Article 4 in this series.
Article 1: Logical Fallacies (a brief intro)
Article 2: The Red Herring
Article 3: Appeal to Ignorance
I just read an article that made me think of this form of fallacy. The author labeled a form of theology with a tag that is only used by it’s opponents. The label is, “Replacement Theology.” I personally know of no one who would label themselves as a “replacement” theologian. Many who are labeled as such would be okay with the theological title, as titles are only a way to identify a type or system of theology. However that being true they would never choose to label themselves that way. Why? Because they don’t think their theology replaces any group with another and thus the label is inaccurate. More on that later.
An example of accepting a label that you, yourself don’t find accurate would be the following. Someone says, “You believe doctrine X, and believing doctrine X makes you a heretic.” You might respond, “okay I’m a heretic, now tell me what is wrong with the doctrine.” In one on one debates such labels mean nothing, at least to me. Some are offended by them even in a private context.
Now in public discourse, such as the article I read, such labels are a type of Weasel Words. They would fall under the informal fallacy of Poisoning the Well, which is a form of Red Herring (same link for both.) Using this type of language can achieve two outcomes, either of which can be intentional or unintentional, while neither of which lead to truth.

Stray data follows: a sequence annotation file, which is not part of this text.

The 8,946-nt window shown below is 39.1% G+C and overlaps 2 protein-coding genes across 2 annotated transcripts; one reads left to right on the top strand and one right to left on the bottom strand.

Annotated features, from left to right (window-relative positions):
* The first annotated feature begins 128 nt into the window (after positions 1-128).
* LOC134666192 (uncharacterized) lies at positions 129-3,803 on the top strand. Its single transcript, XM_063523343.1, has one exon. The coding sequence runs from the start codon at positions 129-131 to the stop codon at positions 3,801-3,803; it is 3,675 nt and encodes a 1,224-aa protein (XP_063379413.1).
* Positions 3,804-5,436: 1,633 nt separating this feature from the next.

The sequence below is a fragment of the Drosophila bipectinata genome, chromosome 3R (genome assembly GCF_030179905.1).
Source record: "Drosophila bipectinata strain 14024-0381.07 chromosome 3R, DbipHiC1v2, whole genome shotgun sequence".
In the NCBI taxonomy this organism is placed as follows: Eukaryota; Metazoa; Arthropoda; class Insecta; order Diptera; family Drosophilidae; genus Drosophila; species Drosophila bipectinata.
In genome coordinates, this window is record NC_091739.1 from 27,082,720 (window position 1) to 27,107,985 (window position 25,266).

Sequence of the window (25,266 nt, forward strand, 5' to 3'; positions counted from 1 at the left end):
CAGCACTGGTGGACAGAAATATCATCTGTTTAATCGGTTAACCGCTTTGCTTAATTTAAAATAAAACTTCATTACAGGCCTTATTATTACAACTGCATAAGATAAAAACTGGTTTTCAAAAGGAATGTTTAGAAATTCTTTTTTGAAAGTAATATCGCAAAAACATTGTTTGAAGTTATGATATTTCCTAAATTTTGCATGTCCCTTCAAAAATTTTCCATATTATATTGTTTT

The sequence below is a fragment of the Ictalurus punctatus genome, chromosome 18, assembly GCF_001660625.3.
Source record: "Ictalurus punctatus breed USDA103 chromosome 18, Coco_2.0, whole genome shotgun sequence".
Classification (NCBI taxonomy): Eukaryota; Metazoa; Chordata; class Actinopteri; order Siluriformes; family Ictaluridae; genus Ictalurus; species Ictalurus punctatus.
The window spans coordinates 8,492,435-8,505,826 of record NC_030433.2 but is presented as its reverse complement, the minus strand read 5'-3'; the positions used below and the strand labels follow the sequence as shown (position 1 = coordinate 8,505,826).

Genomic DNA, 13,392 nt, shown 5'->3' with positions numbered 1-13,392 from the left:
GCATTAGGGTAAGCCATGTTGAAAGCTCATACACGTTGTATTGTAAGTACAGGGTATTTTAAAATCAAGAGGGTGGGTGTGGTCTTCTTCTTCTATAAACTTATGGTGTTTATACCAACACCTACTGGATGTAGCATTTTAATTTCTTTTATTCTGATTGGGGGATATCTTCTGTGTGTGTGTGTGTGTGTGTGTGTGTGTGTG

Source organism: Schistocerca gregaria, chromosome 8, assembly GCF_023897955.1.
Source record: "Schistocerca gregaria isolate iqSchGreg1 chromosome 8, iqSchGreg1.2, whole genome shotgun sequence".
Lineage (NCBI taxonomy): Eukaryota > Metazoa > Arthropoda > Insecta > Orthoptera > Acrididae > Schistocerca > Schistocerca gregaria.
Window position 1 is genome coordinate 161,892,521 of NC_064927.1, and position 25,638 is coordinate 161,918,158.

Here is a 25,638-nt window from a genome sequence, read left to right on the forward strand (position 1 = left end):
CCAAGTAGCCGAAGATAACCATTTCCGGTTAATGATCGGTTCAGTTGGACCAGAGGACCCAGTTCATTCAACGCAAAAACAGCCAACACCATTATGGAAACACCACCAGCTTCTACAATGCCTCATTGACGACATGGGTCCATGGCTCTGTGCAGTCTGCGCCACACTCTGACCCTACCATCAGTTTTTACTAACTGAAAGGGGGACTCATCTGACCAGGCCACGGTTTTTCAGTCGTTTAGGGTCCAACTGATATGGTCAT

Often Weasel Words are used that automatically place a proposition in a bad light. An example, “those dirty communists think X is the right thing to do.” The word “dirty” here poisons the well because we all know any thing a “dirty” person thinks cannot be right. Today we often see this in political discourse when a conservative is labeled a “neo-con” or a liberal is called a “socialist.” We automatically tend to discount any argument they make because, you guessed it, the well has been poisoned by using weasel words. Just a note: sometimes Weasel Word labels become adopted as acceptable by both parties, pro and con. The terms Christian, Protestant and Baptist were all at one time derogatory names for groups or ideas. In which case it is proper to use the terms in discourse. In the case of “Replacement Theology” the term is neither accurate nor accepted by those whom are accused of believing it.
The proper and non-inflammatory terms for “Replacement Theology” are many, as many groups do not hold to a view that the Church is separate from Israel. Covenant Theology and Covenant Eschatology are but two of the labels used and accepted by these groups. Most all of these groups would tell you they don’t think the Church replaced Israel, and therefore the label is inaccurate. Using an inaccurate label poisons the well against their view. Note: I do not believe the author of the article I read used the term to intentionally inflame opponents or to poison the well. It was just a logical mistake that has become common in eschatological discussions, but a mistake nonetheless.
The second outcome goes more toward the Red Herring aspect of using Weasel Words. If an opponent does not accept the label placed upon their position, the argument becomes sidetracked to discuss the appropriateness of the term. The two parties must then chase down that rabbit trail before they can get back to discussing the merits of the propositions.